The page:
United States District Court, D. Hawaii
ORDER DISMISSING COMPLAINT WITH LEAVE GRANTED TO
Derrick K. Watson, United States District Judge.
the Court is pro se Plaintiff Brandon J. Cuda's prisoner
civil rights Complaint. Cuda
names“Employees/Contractors/agents at or OCCC and or
Dept. Public Safety, ” whom he describes as “John
& Jane Does & Entities (1-10), ” as Defendants
in their official and individual capacities (collectively,
“Defendants”).Compl., ECF No. 1, PageID #1. Cuda
alleges Defendants violated his civil rights by housing him
in allegedly overcrowded condition at OCCC from November 1,
2018, until he filed the Complaint on February 15,
following reasons, the Complaint is dismissed with leave to
amend. Cuda's claims against DPS and OCCC, and for
injunctive relief fail to state a cognizable claim for relief
and are DISMISSED with prejudice.
allegations of overcrowding at OCCC state a plausible cause
of action. Cuda does not provide sufficient facts to explain
what John or Jane Does 1-10 did or failed to do that violated
his rights, however, as is required to proceed with a
pleading naming only Doe Defendant. Moreover, even if Cuda
can amend his claims to provide sufficient facts regarding
John and Jane Does' personal involvement with his claims,
his pleadings cannot be served until they are identified.
court performs a pre-answer screening of all prisoner and in
forma pauperis complaints pursuant to 28 U.S.C. §§
1915(e)(2) and 1915A(a). Byrd v. Phoenix Police
Dep't, 885 F.3d 639, 641 (9th Cir. 2018). Claims
that are frivolous, malicious, fail to state a claim for
relief, or seek damages from defendants who are immune from
suit must be dismissed. See Lopez v. Smith, 203 F.3d
1122, 1126-27 (9th Cir. 2000) (en banc) (discussing §
1915(e)(2)); Rhodes v. Robinson, 621 F.3d 1002, 1004
(9th Cir. 2010) (discussing § 1915A(b)).
complaint must “contain sufficient factual matter,
accepted as true, to state a claim to relief that is
plausible on its face.” Ashcroft v. Iqbal, 556
U.S. 662, 678 (2009) (internal quotation marks omitted);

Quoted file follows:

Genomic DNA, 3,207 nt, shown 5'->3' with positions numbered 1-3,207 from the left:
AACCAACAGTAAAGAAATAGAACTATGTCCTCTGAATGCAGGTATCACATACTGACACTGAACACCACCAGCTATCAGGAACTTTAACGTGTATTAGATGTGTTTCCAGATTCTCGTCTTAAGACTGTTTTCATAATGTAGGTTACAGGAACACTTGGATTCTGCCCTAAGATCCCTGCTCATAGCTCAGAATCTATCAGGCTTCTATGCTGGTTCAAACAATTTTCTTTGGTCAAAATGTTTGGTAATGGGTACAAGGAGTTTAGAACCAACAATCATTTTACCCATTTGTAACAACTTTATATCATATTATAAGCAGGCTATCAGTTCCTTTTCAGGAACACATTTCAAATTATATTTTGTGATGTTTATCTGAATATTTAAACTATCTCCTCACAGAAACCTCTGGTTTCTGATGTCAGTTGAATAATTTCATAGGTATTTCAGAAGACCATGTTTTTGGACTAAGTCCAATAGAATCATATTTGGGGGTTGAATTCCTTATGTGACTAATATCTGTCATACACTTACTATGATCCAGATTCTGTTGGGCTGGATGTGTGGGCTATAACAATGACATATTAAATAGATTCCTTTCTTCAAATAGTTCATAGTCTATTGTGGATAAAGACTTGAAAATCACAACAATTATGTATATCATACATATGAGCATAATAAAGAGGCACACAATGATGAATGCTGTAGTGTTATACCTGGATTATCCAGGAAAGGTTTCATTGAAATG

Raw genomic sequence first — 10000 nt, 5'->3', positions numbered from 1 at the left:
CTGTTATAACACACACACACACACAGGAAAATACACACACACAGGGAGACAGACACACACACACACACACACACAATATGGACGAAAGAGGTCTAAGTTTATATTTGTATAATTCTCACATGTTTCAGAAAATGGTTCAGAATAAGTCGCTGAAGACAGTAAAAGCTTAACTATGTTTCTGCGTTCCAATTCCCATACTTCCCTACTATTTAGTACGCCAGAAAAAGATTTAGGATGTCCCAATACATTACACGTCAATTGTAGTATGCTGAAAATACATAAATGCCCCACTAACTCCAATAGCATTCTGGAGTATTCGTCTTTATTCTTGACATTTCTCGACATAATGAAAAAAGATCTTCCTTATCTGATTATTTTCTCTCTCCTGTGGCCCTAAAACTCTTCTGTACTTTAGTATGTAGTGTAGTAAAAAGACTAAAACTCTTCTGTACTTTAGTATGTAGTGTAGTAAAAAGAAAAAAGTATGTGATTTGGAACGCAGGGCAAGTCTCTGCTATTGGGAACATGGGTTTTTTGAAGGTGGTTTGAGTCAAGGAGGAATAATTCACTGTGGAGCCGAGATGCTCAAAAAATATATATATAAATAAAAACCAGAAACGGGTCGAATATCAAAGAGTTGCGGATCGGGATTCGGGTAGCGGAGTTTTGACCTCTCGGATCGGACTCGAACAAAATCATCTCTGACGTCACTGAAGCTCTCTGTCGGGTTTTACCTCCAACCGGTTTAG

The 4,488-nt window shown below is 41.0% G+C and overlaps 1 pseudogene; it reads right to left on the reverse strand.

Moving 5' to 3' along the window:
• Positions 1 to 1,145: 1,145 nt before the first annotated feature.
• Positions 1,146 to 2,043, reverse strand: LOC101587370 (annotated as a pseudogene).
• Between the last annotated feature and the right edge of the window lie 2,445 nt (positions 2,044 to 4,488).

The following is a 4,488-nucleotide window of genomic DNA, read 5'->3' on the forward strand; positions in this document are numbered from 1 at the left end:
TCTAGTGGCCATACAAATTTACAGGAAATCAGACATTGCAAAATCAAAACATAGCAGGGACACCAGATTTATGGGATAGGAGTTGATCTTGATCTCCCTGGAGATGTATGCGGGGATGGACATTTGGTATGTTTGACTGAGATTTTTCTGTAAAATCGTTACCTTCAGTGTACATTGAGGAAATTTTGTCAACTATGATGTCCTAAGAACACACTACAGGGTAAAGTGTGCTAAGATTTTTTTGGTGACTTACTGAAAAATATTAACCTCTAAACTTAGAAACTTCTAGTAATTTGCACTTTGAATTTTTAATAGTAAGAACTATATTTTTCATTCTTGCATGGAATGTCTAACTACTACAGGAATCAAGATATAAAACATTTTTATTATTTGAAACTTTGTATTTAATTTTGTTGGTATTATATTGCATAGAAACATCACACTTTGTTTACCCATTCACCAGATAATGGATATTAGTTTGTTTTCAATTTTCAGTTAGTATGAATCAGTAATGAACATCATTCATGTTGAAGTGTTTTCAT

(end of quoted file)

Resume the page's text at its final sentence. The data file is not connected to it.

Wilhelm v. Rotman, 680 F.3d 1108, 1121 (9th Cir.
2010). “Threadbare recitals of the elements of a cause
of action, supported by mere conclusory statements, do not
suffice.” Iqbal, 556 U.S. at 678. Detailed
factual allegations are not required, but a complaint must
allege enough facts to provide both “fair notice”
of the claim asserted and “the grounds upon which [that
claim] rests.” Bell Atl. Corp. v. Twombly, 550
U.S. 544, 555 & n.3 (2007) (citation and quotation marks
omitted); see also Iqbal, 556 U.S. at 555 (stating
Rule 8 pleading standard “demands more than an
unadorned, the-defendant-unlawfully- harmed-me
accusation”). The “mere possibility of
misconduct” falls short of meeting this standard.
Iqbal, 556 U.S. at 555; see also Moss v. U.S.
Secret Serv., 572 F.3d 962, 969 (9th Cir. 2009).
litigants' pleadings must be liberally construed, and all
doubts should be resolved in their favor. Hebbe v.
Pliler, 627 F.3d 338, 342 (9th Cir. 2010) (citations
omitted). Leave to amend must be granted if it appears the
plaintiff can correct the defects in the complaint.
Lopez, 203 F.3d at 1130. If a claim or complaint
cannot be saved by amendment, dismissal with prejudice is
appropriate. Sylvia Landfield Tr. v. City of L.A.,
729 F.3d 1189, 1196 (9th Cir. 2013).
state a claim under 42 U.S.C. § 1983, a plaintiff must
allege two essential elements: (1) that a right secured by
the Constitution or laws of the United States was violated,
and (2) that the alleged violation was committed by a person
acting under the color of state law. See West v.
Atkins, 487 U.S. 42, 48 (1988). A plaintiff must also
allege that he suffered a specific injury as a result of a
particular defendant's conduct and an affirmative link
between the injury and the violation of his rights. See
Monell v. Dep't of Social Servs., 436 U.S. 658
(1978); Rizzo v. Goode, 423 U.S. 362, 371-72, 377
alleges that he was housed in a two-man cell with three other
prisoners from November 1, 2018, until at least February 15,
2019, when he filed the Complaint. Cuda claims that he was
forced to sleep and eat on the floor this entire time, and
alleges that these overcrowded conditions resulted in
“physical altercations” with his cell mates.
Compl., ECF No. 1, PageID #5. Cuda has ulcerative colitis
which requires easy access to a toilet, which he alleges made
it particularly difficult for him to be housed in a two-man
cell with three other inmates. Cuda says that he has raised
these issues with prison officials multiple times, but
received no relief. He seeks damages and injunctive relief.
Eleventh Amendment Immunity
Eleventh Amendment bars suits for money damages in federal
court against a state, its agencies, and state officials
acting in their official capacities.” Aholelei v.
Dep't of Pub. Safety, 488 F.3d 1144, 1147 (9th Cir.
2007). An “official-capacity suit is, in all respects
other than name, to be treated as a suit against the
entity.” Kentucky v. Graham, 473 U.S. 159, 166
(1985); see also Brandon v. Holt, 469 U.S. 464,
471-72 (1985); Larez v. City of L.A., 946 F.2d 630,
646 (9th Cir. ...